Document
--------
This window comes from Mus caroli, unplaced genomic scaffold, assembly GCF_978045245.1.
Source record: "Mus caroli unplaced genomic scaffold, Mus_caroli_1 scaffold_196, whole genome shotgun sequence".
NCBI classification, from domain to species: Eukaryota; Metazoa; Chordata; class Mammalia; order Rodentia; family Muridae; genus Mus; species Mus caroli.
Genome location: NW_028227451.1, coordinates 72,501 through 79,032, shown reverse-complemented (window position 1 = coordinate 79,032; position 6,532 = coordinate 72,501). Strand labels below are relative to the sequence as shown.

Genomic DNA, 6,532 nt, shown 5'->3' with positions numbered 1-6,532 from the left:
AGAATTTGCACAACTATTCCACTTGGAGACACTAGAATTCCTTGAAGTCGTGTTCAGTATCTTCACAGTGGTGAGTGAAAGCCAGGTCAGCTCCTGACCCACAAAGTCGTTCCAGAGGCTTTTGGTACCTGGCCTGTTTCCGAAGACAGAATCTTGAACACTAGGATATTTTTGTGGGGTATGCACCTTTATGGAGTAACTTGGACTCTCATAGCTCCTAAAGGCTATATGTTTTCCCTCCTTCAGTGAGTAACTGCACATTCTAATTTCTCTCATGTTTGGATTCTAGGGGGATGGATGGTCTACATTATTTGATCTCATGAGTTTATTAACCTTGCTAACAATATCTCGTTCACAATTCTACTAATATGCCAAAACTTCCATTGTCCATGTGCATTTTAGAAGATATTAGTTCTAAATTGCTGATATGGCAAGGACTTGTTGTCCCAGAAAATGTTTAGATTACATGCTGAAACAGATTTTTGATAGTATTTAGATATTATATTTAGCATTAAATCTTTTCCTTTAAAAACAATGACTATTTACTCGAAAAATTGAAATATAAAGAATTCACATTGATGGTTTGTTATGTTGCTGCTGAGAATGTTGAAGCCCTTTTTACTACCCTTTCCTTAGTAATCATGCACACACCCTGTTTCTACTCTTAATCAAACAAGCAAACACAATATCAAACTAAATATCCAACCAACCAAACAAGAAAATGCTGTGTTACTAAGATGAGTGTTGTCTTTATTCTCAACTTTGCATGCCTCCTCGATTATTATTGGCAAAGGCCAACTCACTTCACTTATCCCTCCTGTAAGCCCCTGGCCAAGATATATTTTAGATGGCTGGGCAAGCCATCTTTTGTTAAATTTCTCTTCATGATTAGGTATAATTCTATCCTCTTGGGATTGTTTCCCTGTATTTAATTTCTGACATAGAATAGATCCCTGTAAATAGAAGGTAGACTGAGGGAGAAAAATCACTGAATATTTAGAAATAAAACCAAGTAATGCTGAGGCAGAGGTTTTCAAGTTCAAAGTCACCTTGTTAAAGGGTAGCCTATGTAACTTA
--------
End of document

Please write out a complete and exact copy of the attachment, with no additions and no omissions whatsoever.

This window comes from Mus caroli, unplaced genomic scaffold, assembly GCF_978045245.1.
Source record: "Mus caroli unplaced genomic scaffold, Mus_caroli_1 scaffold_196, whole genome shotgun sequence".
NCBI classification, from domain to species: Eukaryota; Metazoa; Chordata; class Mammalia; order Rodentia; family Muridae; genus Mus; species Mus caroli.
Genome location: NW_028227451.1, coordinates 72,501 through 79,032, shown reverse-complemented (window position 1 = coordinate 79,032; position 6,532 = coordinate 72,501). Strand labels below are relative to the sequence as shown.

Genomic DNA, 6,532 nt, shown 5'->3' with positions numbered 1-6,532 from the left:
AGAATTTGCACAACTATTCCACTTGGAGACACTAGAATTCCTTGAAGTCGTGTTCAGTATCTTCACAGTGGTGAGTGAAAGCCAGGTCAGCTCCTGACCCACAAAGTCGTTCCAGAGGCTTTTGGTACCTGGCCTGTTTCCGAAGACAGAATCTTGAACACTAGGATATTTTTGTGGGGTATGCACCTTTATGGAGTAACTTGGACTCTCATAGCTCCTAAAGGCTATATGTTTTCCCTCCTTCAGTGAGTAACTGCACATTCTAATTTCTCTCATGTTTGGATTCTAGGGGGATGGATGGTCTACATTATTTGATCTCATGAGTTTATTAACCTTGCTAACAATATCTCGTTCACAATTCTACTAATATGCCAAAACTTCCATTGTCCATGTGCATTTTAGAAGATATTAGTTCTAAATTGCTGATATGGCAAGGACTTGTTGTCCCAGAAAATGTTTAGATTACATGCTGAAACAGATTTTTGATAGTATTTAGATATTATATTTAGCATTAAATCTTTTCCTTTAAAAACAATGACTATTTACTCGAAAAATTGAAATATAAAGAATTCACATTGATGGTTTGTTATGTTGCTGCTGAGAATGTTGAAGCCCTTTTTACTACCCTTTCCTTAGTAATCATGCACACACCCTGTTTCTACTCTTAATCAAACAAGCAAACACAATATCAAACTAAATATCCAACCAACCAAACAAGAAAATGCTGTGTTACTAAGATGAGTGTTGTCTTTATTCTCAACTTTGCATGCCTCCTCGATTATTATTGGCAAAGGCCAACTCACTTCACTTATCCCTCCTGTAAGCCCCTGGCCAAGATATATTTTAGATGGCTGGGCAAGCCATCTTTTGTTAAATTTCTCTTCATGATTAGGTATAATTCTATCCTCTTGGGATTGTTTCCCTGTATTTAATTTCTGACATAGAATAGATCCCTGTAAATAGAAGGTAGACTGAGGGAGAAAAATCACTGAATATTTAGAAATAAAACCAAGTAATGCTGAGGCAGAGGTTTTCAAGTTCAAAGTCACCTTGTTAAAGGGTAGCCTATGTAACTTA